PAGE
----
A magazine for friends of the Warren Alpert Medical School of Brown University.

Who Ya Gonna Call?


Medical students train undergraduates to provide emergency care on campus.

On any given night, you might find the Brown University Emergency Medical Services ambulance with its lights flashing outside a campus building, while student EMTs care for someone inside. Calls range from tick removal to anxiety to severe allergic reactions.

Brown EMS was founded in 1978 by students, and is one of the oldest collegiate EMS systems in the country. The service is run almost entirely by students: around 80 undergraduates volunteer throughout the year, with Alpert medical students, firefighters, and professional EMTs serving as their supervisors.

“Being an EMT has definitely helped my medical skills,” says one supervisor, Andrew Varone ’12 MD’17. “And then conversely, medical school has made me a tenfold better EMT than I ever was. Knowing what I know now, I can understand what’s going on instead of just treating symptoms, and give better reports to the physicians.”

Varone became a volunteer firefighter in Exeter, RI, at age 16, and received his EMT certification in 2009, the summer before his sophomore year. His Brown EMS co-supervisor, Jack Ludwig MD’16, and co-instructor Shane Petrites MD’18 were certified as paramedics before coming to Alpert Medical School.

There are two main categories of prehospital care providers. Brown EMS undergraduates are certified as Basic Life Support (BLS) providers, meaning they can give some medications but can’t start IVs or administer potent analgesics. Advanced Life Support (ALS) providers, such as paramedics, can give IVs and myriad medications; the EMS supervisors all have ALS certification. Some calls, like ankle sprains, only require BLS providers, while anaphylactic shock and cardiac issues require ALS providers.

Dan Resnick-Ault ’09 MD’15 was the first Alpert medical student to work at Brown EMS as a supervisor; but he joined the group as an undergraduate, in 2005, volunteering as a BLS provider and teaching skills to fellow students. “EMS taught me many of the practical skills that are often missing in medical education—simple things like putting on the electrodes for a 12-lead EKG, starting an IV, applying defibrillation pads, and administering medications,” Resnick-Ault says.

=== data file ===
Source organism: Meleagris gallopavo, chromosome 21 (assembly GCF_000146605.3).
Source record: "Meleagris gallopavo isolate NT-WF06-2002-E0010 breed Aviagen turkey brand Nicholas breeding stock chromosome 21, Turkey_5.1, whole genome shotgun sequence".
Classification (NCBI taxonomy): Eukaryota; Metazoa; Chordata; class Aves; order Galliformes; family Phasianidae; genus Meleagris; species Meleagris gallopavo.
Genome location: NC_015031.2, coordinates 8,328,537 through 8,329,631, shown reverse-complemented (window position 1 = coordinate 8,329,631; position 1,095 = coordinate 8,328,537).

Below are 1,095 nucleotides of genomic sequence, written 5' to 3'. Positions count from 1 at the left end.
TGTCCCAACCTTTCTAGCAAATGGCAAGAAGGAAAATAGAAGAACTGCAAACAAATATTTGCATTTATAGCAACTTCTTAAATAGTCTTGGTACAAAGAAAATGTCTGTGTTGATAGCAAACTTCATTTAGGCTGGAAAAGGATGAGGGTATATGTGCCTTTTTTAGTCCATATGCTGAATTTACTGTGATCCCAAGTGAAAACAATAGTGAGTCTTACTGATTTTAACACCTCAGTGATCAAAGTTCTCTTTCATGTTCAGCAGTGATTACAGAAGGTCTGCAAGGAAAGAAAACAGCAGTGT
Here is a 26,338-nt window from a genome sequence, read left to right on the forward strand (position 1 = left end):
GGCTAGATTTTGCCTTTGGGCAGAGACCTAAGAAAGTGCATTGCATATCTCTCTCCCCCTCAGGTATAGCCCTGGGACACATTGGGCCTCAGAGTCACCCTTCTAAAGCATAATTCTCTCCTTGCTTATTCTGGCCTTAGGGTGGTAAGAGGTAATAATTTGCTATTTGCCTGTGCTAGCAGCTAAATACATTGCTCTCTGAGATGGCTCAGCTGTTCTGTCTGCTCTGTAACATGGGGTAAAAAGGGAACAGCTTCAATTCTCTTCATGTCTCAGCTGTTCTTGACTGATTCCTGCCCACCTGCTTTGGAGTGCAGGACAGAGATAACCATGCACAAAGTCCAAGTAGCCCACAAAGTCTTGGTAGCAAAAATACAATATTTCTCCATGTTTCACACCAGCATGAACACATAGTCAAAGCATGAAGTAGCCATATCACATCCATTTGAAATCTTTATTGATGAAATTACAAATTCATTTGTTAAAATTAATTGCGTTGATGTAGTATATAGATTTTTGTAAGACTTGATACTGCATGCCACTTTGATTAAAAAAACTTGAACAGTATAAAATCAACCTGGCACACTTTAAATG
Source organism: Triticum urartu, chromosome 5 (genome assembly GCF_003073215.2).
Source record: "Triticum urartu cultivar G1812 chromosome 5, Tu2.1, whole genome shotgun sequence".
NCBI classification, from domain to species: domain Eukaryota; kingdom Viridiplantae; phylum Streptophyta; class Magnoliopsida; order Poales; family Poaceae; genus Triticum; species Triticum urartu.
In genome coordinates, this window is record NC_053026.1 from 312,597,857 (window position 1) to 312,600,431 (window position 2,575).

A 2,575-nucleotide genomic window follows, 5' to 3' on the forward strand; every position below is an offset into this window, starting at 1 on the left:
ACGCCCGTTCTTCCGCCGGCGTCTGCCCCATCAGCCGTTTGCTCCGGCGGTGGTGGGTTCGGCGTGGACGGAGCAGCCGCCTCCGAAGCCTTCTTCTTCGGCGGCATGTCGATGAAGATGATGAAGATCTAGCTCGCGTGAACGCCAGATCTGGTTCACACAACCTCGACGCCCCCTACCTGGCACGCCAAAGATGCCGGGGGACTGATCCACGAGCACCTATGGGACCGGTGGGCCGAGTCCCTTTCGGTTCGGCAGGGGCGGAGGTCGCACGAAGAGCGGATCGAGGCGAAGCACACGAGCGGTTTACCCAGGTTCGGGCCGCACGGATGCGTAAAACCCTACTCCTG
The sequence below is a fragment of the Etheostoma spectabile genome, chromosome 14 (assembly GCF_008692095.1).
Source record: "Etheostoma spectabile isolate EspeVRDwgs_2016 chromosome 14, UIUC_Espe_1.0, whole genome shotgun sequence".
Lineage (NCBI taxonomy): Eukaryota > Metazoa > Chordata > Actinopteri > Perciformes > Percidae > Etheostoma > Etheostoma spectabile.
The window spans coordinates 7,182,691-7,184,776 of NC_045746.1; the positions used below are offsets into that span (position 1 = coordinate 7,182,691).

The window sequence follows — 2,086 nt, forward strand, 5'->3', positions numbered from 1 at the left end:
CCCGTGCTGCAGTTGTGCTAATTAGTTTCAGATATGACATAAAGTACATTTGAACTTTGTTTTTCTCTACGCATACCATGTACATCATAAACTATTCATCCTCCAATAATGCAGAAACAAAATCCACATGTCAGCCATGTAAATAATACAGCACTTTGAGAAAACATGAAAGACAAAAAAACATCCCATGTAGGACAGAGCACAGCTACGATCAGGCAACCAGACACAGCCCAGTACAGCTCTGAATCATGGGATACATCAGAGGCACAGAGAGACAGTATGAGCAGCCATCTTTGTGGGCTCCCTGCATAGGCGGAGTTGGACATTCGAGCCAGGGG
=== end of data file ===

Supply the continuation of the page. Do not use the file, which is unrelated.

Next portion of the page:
Amy Sanderson, the Brown EMS manager and service chief, who coordinates the summer EMT training courses, says medical student supervisors enhance the program for undergraduate volunteers. “Whenever we’ve been able to get med students, we’ve had med students do the anatomy and physiology portion of the summer course,” she says. Supervisors have lectured on anatomy, cardiac and respiratory emergencies, shock, resuscitation, and other topics.

A unique part of Brown’s EMT course, Sanderson says, is the medical student-run cadaver lab. In June, seven medical students used cadavers from Alpert Medical School to explain anatomy and physiology basics to undergraduates, highlighting areas particularly important for prehospital care providers, such as the airway.

The supervisors also mentor informally, by working shifts alongside undergraduate volunteers. “Medical students are in a position that many of our EMTs are seeking. … They can talk about what medical school really is, as opposed to what you think it is when you’re applying,” Sanderson says.

Resnick-Ault, who moved to Boston in May to begin his emergency medicine residency, says that mentoring undergraduates was his favorite part of working at Brown EMS. “I love teaching, so I really enjoyed putting crews through training scenarios at the beginning of each shift—often tough ones to stress the importance of efficiency, teamwork, and quickly establishing treatment priorities,” he says.

“All of [the medical students]have great volunteer spirits and mentalities,” Sanderson says. “They really want to help students learn how to be good EMTs.”


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